April 26th, 2023
Tahirih’s policy work is rooted in our core values and in our promise theory of change. We work to advance policies and laws that enable immigrant survivors of gender-based violence to purse legal immigration status, live in safety, and fore their own paths.
The Tahirih Justice Center is prioritizing the following policy goals to immediately improve protections for immigrant survivors with simultaneously seeking long-term, systemic change.
New HART Virtual Service Center is an Encouraging First Step Towards Ensuring Survivors of Gender-Based Violence Receive JusticeMarch 30th, 2023
To tackle the unprecedented backlog of applications for humanitarian relief, U.S. Citizenship and Immigration Services (USCIS) has created the Humanitarian, Adjustment, Removing Conditions, and Travel Documents (HART) Service Center which will be comprised of a dedicated team of specially trained staff responsible for adjudicating VAWA self-petitions (I-360), issuing U visa bona fide determinations (I-918), and reunification of refugees and asylees with their family members (I-730).
March 29th, 2023
Last week, the U.S. and Canadian governments expanded their 2002 “safe third country” agreement to allow both countries to expel vulnerable people seeking asylum who have crossed the countries’ shared border in between ports of entry. The expansion of the deal was negotiated in secret a year ago and became effective just three days after its announcement on March 25.
March 15th, 2023
Senior Litigation Counsel at the Tahirih Justice Center, Rachel Sheridan, explains why the CBP One App is problematic for survivors of violence seeking asylum.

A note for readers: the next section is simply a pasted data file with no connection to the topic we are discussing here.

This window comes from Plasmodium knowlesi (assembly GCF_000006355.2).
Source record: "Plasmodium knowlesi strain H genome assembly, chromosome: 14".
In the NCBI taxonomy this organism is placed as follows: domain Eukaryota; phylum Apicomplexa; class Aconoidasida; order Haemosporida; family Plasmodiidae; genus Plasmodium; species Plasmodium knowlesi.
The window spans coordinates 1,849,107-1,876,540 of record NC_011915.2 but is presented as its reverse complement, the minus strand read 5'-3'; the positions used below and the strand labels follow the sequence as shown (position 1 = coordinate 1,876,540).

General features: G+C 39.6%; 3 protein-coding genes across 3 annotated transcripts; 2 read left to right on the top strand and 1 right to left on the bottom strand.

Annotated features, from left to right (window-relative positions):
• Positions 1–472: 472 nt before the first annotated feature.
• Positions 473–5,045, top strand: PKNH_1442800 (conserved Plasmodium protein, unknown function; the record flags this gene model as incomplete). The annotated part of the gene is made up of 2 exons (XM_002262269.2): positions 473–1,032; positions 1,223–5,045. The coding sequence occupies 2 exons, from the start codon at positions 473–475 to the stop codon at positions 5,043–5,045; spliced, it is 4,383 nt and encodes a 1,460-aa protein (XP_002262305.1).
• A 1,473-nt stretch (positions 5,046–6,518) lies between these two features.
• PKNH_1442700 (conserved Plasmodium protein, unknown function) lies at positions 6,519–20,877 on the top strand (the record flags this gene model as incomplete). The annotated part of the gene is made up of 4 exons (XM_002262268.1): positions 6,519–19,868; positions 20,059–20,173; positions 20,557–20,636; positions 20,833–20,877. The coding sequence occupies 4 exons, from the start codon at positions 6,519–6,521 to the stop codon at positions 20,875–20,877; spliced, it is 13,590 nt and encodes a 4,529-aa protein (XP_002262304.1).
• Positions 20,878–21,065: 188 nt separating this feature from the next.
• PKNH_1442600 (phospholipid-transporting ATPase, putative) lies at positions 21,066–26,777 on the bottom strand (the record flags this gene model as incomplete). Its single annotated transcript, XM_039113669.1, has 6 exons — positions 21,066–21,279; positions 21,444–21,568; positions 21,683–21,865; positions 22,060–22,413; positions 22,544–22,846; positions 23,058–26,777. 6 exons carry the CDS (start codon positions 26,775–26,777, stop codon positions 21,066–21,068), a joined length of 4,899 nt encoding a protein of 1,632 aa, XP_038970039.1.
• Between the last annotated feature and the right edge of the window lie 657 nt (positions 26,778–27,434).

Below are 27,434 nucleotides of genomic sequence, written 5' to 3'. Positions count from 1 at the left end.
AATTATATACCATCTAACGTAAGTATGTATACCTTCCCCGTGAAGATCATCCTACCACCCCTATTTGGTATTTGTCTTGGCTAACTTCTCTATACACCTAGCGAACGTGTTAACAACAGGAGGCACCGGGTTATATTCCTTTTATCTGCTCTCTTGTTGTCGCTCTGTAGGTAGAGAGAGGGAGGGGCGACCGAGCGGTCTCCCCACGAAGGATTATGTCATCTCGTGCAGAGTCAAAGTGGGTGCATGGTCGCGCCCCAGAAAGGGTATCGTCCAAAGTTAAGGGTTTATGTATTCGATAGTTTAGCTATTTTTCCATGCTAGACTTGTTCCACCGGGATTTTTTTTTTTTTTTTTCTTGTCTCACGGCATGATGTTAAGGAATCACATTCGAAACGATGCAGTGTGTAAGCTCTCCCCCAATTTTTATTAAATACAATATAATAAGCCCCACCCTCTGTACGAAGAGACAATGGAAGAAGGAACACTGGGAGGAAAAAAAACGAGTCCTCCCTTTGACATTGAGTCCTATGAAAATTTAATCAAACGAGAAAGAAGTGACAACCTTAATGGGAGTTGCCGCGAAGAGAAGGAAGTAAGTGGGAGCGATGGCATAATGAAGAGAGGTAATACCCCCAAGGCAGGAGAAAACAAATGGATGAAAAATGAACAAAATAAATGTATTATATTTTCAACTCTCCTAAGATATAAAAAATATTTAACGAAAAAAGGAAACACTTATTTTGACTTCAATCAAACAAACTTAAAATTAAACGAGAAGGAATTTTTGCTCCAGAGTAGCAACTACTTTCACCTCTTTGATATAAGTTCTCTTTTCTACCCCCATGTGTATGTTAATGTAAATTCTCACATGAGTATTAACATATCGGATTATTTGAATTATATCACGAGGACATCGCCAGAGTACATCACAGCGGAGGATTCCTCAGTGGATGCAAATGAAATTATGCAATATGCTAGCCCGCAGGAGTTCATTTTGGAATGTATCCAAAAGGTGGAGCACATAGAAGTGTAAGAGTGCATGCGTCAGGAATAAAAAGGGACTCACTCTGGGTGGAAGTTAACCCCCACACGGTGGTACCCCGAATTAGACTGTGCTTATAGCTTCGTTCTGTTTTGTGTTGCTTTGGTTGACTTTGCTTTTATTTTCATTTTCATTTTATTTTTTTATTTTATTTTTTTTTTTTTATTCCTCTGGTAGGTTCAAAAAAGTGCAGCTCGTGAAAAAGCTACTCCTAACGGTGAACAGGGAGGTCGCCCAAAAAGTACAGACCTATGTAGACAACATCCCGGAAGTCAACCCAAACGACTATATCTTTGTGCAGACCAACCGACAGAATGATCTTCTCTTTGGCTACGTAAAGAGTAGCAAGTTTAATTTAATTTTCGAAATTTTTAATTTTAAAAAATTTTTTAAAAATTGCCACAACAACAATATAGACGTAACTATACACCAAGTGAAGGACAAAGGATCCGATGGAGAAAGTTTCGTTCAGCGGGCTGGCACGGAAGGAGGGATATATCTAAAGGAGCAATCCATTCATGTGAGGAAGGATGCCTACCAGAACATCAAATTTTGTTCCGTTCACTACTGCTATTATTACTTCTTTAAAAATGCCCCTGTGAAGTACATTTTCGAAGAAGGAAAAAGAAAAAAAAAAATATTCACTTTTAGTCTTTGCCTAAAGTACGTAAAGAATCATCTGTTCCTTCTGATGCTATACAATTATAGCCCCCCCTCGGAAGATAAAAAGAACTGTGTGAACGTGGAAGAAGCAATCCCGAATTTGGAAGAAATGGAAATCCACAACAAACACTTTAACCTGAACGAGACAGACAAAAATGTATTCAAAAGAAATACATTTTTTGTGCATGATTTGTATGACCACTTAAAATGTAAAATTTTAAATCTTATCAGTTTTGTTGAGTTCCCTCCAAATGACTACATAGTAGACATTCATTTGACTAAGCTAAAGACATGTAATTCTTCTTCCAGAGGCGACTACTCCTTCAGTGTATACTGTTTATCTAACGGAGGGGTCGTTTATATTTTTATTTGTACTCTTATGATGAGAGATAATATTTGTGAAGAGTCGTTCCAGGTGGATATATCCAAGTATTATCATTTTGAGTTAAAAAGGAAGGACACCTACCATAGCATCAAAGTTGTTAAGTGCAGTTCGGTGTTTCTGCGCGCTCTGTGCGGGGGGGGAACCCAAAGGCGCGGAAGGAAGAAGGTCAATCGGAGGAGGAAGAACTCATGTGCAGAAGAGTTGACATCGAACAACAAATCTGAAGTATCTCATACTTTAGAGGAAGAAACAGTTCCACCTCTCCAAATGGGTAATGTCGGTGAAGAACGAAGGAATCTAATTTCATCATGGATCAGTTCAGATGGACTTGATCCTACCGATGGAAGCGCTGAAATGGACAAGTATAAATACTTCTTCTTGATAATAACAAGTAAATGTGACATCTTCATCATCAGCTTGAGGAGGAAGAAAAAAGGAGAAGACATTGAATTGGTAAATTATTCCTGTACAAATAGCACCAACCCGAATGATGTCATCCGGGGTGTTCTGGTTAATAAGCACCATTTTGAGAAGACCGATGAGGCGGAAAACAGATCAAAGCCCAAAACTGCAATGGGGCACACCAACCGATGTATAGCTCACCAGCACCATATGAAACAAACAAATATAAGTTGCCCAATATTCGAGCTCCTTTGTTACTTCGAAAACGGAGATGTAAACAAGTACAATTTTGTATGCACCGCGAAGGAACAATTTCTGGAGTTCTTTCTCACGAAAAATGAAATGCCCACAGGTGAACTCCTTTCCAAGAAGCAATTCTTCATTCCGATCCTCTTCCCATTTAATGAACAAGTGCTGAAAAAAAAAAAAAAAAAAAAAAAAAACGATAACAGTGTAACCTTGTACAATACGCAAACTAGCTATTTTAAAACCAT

March 7th, 2023
The recent reported news by the New York Times alerting that the Administration is considering reinstating family detention is shameful and a complete travesty of President Biden’s promises.
February 24th, 2023
BACKGROUND On February 23, the Department of Homeland Security formally issued a proposed rule that would make most people seeking safety at the southern U.S. land border ineligible for asylum. […]
February 21st, 2023
Today, the Department of Homeland Security issued a proposed rule that would drastically limit eligibility for asylum for many people seeking safety at our Southern border. Under these new regulations, a person seeking asylum at a U.S. port of entry on the Southern border who does not have an appointment or traveled through another country without applying for protection there first will be considered ineligible for asylum here – with few exceptions. This asylum ban cuts off a critical path to safety for survivors and sends them back to dangerous conditions where they often face further violence and trauma.